Optics and Photonics Journal
Vol.2 No.3(2012), Article ID:22485,4 pages DOI:10.4236/opj.2012.23019

Nonlinear Optical Studies of DNA Doped Rhodamine 6G-PVA Films Using Picosecond Pulses

Sasidharan Sreeja1, Balan Nityaja1, Debasis Swain2, Vadakkedathu Parameswaran Narayana Nampoori1, Padmanabhan Radhakrishnan1, Soma Venugopal Rao2*

1International School of Photonics, Cochin University of Science and Technology, Cochin, India

2Advanced Centre of Research in High Energy Materials (ACRHEM), University of Hyderabad, Hyderabad, India

Email: *svrsp@uohyd.ernet.in, soma_venu@yahoo.com

Received May 30, 2012; revised June 28, 2012; accepted July 10, 2012

Keywords: DNA; Thin Films; Z-Scan; Picosecond; Two-Photon Absorption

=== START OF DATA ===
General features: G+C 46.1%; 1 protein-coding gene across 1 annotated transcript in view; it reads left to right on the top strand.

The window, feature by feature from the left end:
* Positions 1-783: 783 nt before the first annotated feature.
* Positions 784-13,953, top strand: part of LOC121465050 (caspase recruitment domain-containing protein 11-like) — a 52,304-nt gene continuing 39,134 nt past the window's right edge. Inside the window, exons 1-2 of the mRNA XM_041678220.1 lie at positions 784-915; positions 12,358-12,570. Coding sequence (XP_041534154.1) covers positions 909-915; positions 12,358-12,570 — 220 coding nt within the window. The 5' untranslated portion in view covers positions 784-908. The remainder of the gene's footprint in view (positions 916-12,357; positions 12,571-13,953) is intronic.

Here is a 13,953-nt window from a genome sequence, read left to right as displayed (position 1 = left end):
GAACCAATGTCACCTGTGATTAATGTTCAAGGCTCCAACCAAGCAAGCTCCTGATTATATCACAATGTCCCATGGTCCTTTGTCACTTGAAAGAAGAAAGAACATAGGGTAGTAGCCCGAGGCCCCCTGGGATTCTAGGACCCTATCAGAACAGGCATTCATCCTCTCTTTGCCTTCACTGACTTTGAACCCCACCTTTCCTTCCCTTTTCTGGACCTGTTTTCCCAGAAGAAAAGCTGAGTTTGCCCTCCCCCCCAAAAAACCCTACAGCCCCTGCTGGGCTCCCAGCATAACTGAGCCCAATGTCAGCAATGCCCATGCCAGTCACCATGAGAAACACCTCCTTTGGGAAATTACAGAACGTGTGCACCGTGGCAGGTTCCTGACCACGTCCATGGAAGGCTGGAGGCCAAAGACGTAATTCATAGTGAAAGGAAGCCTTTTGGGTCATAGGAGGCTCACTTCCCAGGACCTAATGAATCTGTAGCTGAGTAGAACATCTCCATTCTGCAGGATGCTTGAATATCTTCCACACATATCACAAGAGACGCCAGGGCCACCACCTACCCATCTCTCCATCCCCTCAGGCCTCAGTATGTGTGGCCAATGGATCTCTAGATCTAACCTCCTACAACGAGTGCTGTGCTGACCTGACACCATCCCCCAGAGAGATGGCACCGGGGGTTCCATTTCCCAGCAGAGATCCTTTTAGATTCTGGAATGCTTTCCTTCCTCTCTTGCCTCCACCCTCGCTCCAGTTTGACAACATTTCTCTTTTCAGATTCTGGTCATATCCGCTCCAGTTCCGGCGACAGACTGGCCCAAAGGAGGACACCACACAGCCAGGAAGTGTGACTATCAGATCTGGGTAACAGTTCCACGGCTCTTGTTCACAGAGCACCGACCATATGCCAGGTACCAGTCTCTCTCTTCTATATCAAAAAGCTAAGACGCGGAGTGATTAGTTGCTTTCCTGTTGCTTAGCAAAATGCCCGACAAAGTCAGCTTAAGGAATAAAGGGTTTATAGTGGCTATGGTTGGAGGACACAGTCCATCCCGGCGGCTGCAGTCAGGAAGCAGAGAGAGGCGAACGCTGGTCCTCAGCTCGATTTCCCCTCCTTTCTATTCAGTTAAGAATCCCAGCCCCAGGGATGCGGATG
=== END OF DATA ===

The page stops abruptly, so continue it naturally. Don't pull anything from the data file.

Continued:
We present our results from the measurements of third-order optical nonlinearity in DNA doped Rhodamine 6G/PVA films achieved through Z-scan measurements using ~2 picosecond (ps) pulses at a wavelength of 800 nm. The films demonstrated negative nonlinear refractive index (n2) with magnitudes of (0.065 - 2.89) × 1014 cm2/W with varying concentration of DNA. Open aperture data demonstrated strong two-photon absorption with a magnitude of ~1.6 cm/GW for films doped with 2 wt% of DNA. The recovery time of excited state population, retrieved from the degenerate pump-probe experimental data, was <4 ps. These data suggests that DNA is promising material for applications such as optical switching.

1. Introduction